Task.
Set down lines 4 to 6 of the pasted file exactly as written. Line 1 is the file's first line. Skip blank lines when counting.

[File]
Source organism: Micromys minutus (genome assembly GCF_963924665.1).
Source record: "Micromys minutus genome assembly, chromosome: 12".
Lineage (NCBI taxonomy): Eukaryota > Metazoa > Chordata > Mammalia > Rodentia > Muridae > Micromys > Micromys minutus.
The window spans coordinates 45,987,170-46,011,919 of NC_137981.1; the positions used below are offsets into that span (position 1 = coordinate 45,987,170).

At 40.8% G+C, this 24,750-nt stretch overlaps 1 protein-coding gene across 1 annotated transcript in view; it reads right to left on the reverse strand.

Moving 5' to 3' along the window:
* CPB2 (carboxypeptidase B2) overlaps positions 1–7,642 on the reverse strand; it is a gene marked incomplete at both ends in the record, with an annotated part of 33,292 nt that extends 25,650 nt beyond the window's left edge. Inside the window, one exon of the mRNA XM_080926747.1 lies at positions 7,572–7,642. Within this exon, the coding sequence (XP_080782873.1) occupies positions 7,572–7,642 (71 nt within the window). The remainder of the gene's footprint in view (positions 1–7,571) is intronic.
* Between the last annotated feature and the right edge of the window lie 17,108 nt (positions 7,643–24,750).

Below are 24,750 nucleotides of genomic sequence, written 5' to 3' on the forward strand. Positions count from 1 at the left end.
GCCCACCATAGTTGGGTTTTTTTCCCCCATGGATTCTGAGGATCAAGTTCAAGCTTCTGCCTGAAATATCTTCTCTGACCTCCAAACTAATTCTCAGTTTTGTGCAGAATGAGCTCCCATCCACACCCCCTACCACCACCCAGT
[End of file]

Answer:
The window spans coordinates 45,987,170-46,011,919 of NC_137981.1; the positions used below are offsets into that span (position 1 = coordinate 45,987,170).

At 40.8% G+C, this 24,750-nt stretch overlaps 1 protein-coding gene across 1 annotated transcript in view; it reads right to left on the reverse strand.

Moving 5' to 3' along the window: